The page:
It would seem School District No.1, Central City, intends to inaugurate an air service to transport pupils from District No. 6, which they have just consolidated, since there is no public highway for a vehicle transportation line. Great business ideals to have the pupils come from Wide Awake and Hughesville past the Quartz Valley school house, where the pupils legally belong. If the air service is a success, we better have the Government inaugurate a mail service from Black Hawk to Apex during the winter months, to save the expense of keeping our roads clear of snowdrifts.

  The move of the French government officials in marching into Germany has already resulted in serious trouble, and several Germans have been killed, and many wounded. This is the start of trouble which is sure to bring on another war between these two nations, and if it does come, America will take no hand in it.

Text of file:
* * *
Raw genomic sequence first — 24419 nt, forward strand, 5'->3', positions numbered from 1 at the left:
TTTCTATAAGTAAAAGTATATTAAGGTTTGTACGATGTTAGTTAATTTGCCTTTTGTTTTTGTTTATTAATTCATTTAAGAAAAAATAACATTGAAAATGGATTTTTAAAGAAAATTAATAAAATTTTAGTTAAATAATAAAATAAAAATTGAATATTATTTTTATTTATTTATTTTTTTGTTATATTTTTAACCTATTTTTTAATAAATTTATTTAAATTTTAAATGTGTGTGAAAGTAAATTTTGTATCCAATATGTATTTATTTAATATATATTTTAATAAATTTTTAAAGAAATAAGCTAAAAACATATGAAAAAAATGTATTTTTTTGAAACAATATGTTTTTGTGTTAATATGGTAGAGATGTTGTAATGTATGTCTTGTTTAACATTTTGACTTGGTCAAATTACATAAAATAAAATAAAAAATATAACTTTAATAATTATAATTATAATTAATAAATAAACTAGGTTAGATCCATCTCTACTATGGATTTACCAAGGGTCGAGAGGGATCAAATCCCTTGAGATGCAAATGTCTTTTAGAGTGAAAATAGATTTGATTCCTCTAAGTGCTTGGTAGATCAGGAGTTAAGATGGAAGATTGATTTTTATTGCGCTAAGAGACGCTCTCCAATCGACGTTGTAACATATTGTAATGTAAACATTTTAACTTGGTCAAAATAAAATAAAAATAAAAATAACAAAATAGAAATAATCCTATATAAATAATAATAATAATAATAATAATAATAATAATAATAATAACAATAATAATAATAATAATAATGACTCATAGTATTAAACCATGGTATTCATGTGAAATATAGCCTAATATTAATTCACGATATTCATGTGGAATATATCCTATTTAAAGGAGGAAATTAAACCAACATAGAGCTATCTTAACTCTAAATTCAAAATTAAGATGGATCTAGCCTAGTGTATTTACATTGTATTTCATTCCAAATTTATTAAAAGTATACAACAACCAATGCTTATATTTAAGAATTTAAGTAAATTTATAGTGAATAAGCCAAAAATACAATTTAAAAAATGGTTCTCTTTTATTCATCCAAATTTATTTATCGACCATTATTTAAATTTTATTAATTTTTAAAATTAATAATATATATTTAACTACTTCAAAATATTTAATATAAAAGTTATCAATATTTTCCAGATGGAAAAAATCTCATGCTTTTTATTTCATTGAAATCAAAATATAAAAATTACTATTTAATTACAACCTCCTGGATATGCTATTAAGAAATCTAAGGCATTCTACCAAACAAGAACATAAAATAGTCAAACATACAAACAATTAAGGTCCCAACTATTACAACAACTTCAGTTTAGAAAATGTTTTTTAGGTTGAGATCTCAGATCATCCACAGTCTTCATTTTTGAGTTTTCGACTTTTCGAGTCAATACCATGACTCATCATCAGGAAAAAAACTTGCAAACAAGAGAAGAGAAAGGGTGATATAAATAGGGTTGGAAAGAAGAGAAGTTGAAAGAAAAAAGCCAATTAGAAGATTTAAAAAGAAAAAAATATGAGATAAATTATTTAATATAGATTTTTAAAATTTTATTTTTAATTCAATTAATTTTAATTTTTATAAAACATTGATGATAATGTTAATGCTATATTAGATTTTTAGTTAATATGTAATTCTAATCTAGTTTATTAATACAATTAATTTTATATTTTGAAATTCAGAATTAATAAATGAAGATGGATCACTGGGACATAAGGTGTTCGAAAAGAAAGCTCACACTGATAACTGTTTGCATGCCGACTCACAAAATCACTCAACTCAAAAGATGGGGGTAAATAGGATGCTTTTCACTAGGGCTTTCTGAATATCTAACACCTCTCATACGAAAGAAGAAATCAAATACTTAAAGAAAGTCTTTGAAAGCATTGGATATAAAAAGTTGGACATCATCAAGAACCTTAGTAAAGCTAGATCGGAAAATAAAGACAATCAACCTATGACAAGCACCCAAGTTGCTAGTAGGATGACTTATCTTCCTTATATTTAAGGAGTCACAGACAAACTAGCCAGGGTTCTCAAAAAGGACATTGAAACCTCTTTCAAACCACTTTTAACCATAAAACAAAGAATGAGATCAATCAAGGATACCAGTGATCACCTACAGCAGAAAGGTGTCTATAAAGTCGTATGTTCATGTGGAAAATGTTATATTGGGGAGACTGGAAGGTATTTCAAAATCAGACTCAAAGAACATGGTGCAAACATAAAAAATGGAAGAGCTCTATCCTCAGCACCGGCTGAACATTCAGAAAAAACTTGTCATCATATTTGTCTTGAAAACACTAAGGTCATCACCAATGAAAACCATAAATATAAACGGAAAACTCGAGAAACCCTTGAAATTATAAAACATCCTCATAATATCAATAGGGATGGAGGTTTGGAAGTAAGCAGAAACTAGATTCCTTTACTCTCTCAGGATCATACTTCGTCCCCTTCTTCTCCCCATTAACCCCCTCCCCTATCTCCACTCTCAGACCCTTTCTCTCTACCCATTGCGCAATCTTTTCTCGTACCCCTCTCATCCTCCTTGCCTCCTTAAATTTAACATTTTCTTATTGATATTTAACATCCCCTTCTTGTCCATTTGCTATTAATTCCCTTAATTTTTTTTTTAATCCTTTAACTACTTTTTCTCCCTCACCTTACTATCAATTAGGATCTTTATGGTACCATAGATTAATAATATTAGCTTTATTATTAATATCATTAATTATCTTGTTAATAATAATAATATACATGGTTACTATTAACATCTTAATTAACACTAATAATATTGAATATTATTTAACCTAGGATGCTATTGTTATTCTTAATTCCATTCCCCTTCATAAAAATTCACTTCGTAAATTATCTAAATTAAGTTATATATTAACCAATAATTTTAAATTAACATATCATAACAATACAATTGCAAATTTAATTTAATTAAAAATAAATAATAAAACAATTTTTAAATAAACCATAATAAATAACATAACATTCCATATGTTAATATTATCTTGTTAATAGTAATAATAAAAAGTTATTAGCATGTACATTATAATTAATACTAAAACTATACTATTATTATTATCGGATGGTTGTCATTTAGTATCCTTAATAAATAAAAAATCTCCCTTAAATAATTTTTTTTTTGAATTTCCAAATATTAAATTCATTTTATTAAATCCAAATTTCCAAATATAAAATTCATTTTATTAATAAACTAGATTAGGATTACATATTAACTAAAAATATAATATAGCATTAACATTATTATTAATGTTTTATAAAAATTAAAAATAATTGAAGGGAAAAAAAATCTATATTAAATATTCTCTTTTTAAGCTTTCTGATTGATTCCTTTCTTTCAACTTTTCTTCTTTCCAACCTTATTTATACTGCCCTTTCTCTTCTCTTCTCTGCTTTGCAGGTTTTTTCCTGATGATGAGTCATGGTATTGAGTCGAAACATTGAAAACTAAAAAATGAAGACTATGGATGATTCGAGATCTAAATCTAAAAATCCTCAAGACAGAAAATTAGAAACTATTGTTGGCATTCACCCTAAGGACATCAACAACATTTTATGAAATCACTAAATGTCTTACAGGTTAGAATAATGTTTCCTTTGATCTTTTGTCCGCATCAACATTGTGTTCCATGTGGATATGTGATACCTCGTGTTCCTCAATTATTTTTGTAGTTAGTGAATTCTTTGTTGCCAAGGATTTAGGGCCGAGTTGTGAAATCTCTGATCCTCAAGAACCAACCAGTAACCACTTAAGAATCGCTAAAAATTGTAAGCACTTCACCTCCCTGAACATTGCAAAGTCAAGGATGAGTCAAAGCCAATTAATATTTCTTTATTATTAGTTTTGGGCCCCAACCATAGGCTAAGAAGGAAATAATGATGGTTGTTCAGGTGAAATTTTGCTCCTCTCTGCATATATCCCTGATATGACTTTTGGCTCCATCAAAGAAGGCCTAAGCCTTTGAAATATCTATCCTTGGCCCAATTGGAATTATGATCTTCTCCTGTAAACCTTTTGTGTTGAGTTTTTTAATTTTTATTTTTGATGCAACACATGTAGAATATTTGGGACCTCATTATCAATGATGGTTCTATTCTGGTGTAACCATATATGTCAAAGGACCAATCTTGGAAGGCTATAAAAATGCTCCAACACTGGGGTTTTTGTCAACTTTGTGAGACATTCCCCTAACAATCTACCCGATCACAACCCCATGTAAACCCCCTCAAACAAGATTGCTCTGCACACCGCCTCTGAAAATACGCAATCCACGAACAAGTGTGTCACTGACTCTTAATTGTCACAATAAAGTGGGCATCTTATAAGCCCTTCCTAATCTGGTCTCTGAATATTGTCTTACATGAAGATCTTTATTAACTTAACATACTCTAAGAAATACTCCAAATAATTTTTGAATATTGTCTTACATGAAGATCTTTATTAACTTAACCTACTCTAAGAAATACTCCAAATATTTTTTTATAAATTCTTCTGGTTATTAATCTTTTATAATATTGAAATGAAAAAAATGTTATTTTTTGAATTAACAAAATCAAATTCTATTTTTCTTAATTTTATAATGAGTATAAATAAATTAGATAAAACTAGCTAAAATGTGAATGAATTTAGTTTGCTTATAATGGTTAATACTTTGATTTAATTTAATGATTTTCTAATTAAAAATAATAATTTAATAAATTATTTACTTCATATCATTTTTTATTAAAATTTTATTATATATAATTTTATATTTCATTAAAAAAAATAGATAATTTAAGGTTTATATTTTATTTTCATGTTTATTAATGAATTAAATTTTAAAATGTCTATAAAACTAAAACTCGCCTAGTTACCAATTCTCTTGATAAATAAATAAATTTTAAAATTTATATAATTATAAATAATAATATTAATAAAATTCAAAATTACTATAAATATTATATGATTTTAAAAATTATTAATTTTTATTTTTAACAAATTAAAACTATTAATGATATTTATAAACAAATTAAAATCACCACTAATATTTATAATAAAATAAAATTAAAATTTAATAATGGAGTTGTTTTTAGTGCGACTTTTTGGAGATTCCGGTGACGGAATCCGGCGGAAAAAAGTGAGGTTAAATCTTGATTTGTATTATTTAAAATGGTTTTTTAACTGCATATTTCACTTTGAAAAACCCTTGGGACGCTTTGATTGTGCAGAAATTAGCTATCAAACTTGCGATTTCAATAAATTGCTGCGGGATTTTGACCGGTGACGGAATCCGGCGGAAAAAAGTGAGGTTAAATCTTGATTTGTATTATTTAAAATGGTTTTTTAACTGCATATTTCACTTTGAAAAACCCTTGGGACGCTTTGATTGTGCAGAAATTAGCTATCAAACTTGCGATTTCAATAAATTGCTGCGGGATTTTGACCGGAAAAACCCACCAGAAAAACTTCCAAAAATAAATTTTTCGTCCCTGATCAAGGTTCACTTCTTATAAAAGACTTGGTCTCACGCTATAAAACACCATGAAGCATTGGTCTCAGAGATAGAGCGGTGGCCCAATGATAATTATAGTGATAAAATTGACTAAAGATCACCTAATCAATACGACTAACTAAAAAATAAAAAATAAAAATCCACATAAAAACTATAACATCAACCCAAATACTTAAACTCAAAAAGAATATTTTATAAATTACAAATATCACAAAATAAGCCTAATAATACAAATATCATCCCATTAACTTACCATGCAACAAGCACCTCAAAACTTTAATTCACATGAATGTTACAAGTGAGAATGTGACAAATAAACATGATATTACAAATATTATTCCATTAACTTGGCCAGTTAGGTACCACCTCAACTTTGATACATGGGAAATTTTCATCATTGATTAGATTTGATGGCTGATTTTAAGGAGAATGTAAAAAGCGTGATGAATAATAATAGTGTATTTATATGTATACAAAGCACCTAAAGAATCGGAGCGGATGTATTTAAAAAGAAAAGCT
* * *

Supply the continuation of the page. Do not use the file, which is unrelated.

John Gilliikson is tearing down the old State Ore sampling works, just below the Black Hawk depot, and is hauling the lumber to his ranch to be used in building sheds and other buildings.

  The contractors will finish their work on the flume in Black Hawk by Saturday evening, and as soon as Marshal Klais is able to secure timber and lumber, the top will be covered and furnish a good sidewalk again.

  Mr. Cavnah shipped a car of second class ore from the Atlantic Mine at Hughesville, to the concentrator at Idaho Springs last Monday, and a third-cord wagon-load of first class to the sampling works at the same place.

  Mr. Eugene Perley shipped a carload of high grade silver ore from the Black Jack Mine to the smelter at Leadville last week.